5. We keep up with new credit card launches and feature updates.
Credit card issuers regularly add new cards to their lineups and new features to existing cards. We track these updates every day and change our assessments of the best credit cards when warranted.
6. We review our picks monthly to maintain their accuracy.
To stay on top of any changes, we also review our best credit cards selections monthly to make sure each selection remains relevant and helpful to readers. If a crucial feature is removed — or a card is taken off the market entirely — we cut it from our list. We also do our best to replace it with a new pick that meets similar needs.
Our criteria for picking the best credit cards
Our editors assess each credit card category by a set of unique criteria because not every type of credit card is built to meet the same needs. For instance, we believe rewards rates and perks matter more for a travel card than they do for a credit-building card.
At the same time, there are several common card features that guide our thinking and assessments. We’ve outlined the most important qualities below.
A credit card’s annual fee sets an expectation for the value you’ll earn from it. With a rewards card, we want to be sure that it offers enough rewards and perks to offset and exceed that upfront cost. For a credit-building card, we want to be sure the cost of the card doesn’t end up hurting your finances in the long run.
A rewards card is often only as powerful as its earning rates. Lucrative bonus rates in common purchase categories can help you earn rewards faster, especially if they have no caps or limitations. Similarly, a high base rewards rate on all purchases can make earning rewards a straightforward, simple process.
Sign-up or welcome bonuses can be a great way to earn valuable rewards at considerably lower spending levels than you’d see at your typical rewards rates. We look at both the overall potential value of these bonuses and how much spending it takes to earn them.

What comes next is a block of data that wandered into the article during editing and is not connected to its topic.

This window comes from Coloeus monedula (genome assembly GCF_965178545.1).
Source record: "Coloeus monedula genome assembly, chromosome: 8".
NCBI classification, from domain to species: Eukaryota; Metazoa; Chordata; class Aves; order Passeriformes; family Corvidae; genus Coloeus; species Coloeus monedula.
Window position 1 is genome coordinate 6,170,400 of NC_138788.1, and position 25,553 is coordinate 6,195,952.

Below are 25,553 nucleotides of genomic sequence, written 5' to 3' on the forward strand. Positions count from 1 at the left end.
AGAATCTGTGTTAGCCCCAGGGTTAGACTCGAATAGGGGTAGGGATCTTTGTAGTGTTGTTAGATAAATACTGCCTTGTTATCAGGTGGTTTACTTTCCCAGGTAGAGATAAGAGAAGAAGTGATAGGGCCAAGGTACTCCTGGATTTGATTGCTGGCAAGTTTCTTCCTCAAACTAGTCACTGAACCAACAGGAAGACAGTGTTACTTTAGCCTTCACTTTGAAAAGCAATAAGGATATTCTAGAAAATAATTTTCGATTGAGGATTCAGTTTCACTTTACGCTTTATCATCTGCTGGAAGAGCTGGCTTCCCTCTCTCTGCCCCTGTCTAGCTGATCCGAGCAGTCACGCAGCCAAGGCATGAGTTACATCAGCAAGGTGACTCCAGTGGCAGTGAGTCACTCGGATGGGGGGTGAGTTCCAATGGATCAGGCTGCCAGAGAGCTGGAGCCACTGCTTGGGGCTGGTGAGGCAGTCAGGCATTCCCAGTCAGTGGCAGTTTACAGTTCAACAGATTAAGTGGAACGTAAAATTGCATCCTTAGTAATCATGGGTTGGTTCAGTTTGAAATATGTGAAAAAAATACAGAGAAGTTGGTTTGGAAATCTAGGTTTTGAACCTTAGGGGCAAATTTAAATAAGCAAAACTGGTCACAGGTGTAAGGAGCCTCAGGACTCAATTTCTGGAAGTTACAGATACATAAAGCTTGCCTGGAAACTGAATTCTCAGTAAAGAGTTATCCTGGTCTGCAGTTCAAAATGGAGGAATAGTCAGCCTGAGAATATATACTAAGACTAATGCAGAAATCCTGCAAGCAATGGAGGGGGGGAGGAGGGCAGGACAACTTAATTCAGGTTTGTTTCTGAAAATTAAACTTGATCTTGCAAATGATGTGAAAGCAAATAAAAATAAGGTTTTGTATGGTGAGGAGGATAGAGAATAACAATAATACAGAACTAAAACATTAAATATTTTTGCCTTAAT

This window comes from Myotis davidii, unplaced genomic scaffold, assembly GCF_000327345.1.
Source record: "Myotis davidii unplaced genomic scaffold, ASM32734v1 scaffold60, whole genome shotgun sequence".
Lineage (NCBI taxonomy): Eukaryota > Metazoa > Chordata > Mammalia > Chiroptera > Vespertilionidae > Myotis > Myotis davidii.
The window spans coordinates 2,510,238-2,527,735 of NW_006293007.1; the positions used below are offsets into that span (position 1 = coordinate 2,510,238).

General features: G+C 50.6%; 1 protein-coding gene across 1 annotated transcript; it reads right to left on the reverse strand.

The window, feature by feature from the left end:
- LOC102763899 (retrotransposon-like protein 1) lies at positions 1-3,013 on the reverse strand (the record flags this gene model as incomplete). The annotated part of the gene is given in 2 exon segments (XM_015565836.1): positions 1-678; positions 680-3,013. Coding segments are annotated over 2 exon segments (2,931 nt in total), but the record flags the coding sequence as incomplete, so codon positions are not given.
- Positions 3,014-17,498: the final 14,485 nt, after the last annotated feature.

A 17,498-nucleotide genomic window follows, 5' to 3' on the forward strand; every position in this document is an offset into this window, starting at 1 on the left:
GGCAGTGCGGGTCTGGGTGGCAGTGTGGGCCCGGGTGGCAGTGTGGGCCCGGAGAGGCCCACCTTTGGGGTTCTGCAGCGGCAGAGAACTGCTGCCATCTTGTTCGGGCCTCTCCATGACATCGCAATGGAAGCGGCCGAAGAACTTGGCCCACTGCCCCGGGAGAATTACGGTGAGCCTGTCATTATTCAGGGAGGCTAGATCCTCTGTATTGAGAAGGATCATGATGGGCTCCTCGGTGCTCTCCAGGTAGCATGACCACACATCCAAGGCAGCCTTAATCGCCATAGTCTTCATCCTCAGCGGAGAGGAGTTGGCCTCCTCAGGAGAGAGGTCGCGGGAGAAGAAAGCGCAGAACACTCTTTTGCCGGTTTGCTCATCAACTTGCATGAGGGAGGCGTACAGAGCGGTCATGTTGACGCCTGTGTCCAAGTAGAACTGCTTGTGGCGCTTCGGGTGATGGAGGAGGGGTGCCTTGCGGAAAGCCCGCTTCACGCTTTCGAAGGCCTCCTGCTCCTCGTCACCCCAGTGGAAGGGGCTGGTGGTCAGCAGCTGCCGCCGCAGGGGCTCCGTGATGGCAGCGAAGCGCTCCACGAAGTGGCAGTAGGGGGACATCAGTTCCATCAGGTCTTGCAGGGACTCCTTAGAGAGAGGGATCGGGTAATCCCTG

Rewards value and quality of rewards program
Not all rewards points and miles are created equal. Our estimated point valuations assign a value to points for more than 25 rewards programs, and we use those to assess everything from sign-up bonus value to the strength of everyday rewards rates.
Similarly, we consider how (and how easily) each rewards program allows you to use your points. Even if your points are worth a lot, they might not be especially useful if you have to contend with blackout dates or a labyrinthine redemption system.
A credit card’s perks can be more valuable than its rewards. For travel cards, we consider flexible travel credits, airport perks like lounge access, and brand-specific benefits like priority boarding with airlines and automatic hotel status. Cash back cards don’t offer similarly valuable perks, but we consider features like purchase protections and restaurant credits when making our assessments.
Credit-building cards come with their own types of perks as well. Some cards offer the opportunity to turn on-time payments into a higher credit limit or even graduation from a secured card to an unsecured card. When looking at these cards, we like to see the ability to benefit from a commitment to building credit.
Intro APR offer
Introductory 0% APR offers can help you get out of debt — or avoid racking up interest on new purchases. We consider not just the lengths of introductory purchase and balance transfer APR offers, but also the particulars of each offer and what you’ll need to do to benefit from it. Whether it’s extra time to transfer a balance or the promise of ongoing value after you’ve taken advantage of the intro offer, we want to make sure you’re set up for success.
Interest rates and other fees
Hefty interest payments and fees can outweigh any benefits you get from a card, especially if you’re trying to build credit. While we don’t weigh APRs or fees too heavily for rewards cards, they’re a crucial part of our assessments of credit-building cards.